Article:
(This article belongs to the Special Issue Prospects for Schistosomiasis Elimination)
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Open AccessArticle Zoonotic Helminth Diseases in Dogs and Dingoes Utilising Shared Resources in an Australian Aboriginal Community
Trop. Med. Infect. Dis. 2018, 3(4), 110; https://doi.org/10.3390/tropicalmed3040110
Received: 5 September 2018 / Revised: 3 October 2018 / Accepted: 4 October 2018 / Published: 8 October 2018
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Abstract
The impacts of free-roaming canids (domestic and wild) on public health have long been a concern in Australian Indigenous communities. We investigated the prevalence of zoonotic helminth diseases in dogs and sympatric dingoes, and used radio telemetry to measure their spatial overlap, in [...] Read more.
The impacts of free-roaming canids (domestic and wild) on public health have long been a concern in Australian Indigenous communities. We investigated the prevalence of zoonotic helminth diseases in dogs and sympatric dingoes, and used radio telemetry to measure their spatial overlap, in an Aboriginal community in the Wet Tropics of Australia. Samples collected from dingoes and dogs showed high levels of infection with the zoonotic hookworm, Ancylostoma caninum. Dingoes were also positive for A. ceylanicum infection (11.4%), but dogs were infection free. Whipworm, Trichuris vulpis, infection was far more prevalent in necropsies of domestic dogs (78.6%) than dingoes (3.7%). Dogs were free from Dirofilaria immitis infection, while dingoes recorded 46.2% infection. Eleven dingoes and seven free-roaming domestic dogs were fitted with Global Positioning System collars and tracked over an extended period. Dingo home-ranges almost completely overlapped those of the domestic dogs. However, dingoes and dogs did not utilise the same area at the same time, and dogs may have avoided dingoes. This spatial overlap in resource use presents an opportunity for the indirect spill-over and spill-back of parasites between dogs and dingoes. Tracking and camera traps showed that the community rubbish tip and animal carcasses were areas of concentrated activity for dogs and dingoes. Full article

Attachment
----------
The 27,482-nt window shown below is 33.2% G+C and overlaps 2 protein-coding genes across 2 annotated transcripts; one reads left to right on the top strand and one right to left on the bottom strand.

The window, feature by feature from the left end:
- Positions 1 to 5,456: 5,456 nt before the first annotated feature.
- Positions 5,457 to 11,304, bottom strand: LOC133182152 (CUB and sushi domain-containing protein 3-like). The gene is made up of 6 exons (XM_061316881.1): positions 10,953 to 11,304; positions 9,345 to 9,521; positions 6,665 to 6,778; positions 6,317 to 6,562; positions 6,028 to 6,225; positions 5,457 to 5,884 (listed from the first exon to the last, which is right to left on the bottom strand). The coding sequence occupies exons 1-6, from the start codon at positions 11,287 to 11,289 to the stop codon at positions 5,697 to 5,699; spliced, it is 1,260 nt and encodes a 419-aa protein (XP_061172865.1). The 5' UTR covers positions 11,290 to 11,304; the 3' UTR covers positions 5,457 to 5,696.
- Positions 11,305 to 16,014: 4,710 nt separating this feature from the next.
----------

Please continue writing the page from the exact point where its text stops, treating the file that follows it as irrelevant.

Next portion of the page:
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Open AccessArticle Assessment of a Rabies Virus Rapid Diagnostic Test for the Detection of Australian Bat Lyssavirus
Trop. Med. Infect. Dis. 2018, 3(4), 109; https://doi.org/10.3390/tropicalmed3040109
Received: 25 July 2018 / Revised: 26 September 2018 / Accepted: 27 September 2018 / Published: 4 October 2018
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Abstract
Australian bat lyssavirus (ABLV) is closely related to the classical rabies virus and has been associated with three human fatalities and two equine fatalities in Australia. ABLV infection in humans causes encephalomyelitis, resulting in fatal disease, but has no effective therapy. The virus [...] Read more.
Australian bat lyssavirus (ABLV) is closely related to the classical rabies virus and has been associated with three human fatalities and two equine fatalities in Australia. ABLV infection in humans causes encephalomyelitis, resulting in fatal disease, but has no effective therapy. The virus is maintained in enzootic circulation within fruit bats (Pteropid spp.) and at least one insectivorous bat variety (Saccolaimus flaviventris). Most frequently, laboratory testing is conducted on pteropodid bat brains, either following a potential human exposure through bites, scratches and other direct contacts with bats, or as opportunistic assessment of sick or dead bats. The level of medical intervention and post-exposure prophylaxis is largely determined on laboratory testing for antigen/virus as the demonstrable infection status of the in-contact bat. This study evaluates the comparative diagnostic performance of a lateral flow test, Anigen Rabies Ag detection rapid test (RDT), in pteropodid variant of ABLV-infected bat brain tissues. The RDT demonstrated 100% agreement with the reference standard fluorescent antibody test on 43 clinical samples suggesting a potential application in rapid diagnosis of pteropodid variant of ABLV infection. A weighted Kappa value of 0.95 confirmed a high level of agreement between both tests. Full article
(This article belongs to the Special Issue Emerging Tropical Pathogens of Bats)
Open AccessEditorial “Farewell to the God of Plague”: The Importance of Political Commitment Towards the Elimination of Schistosomiasis
Trop. Med. Infect. Dis. 2018, 3(4), 108; https://doi.org/10.3390/tropicalmed3040108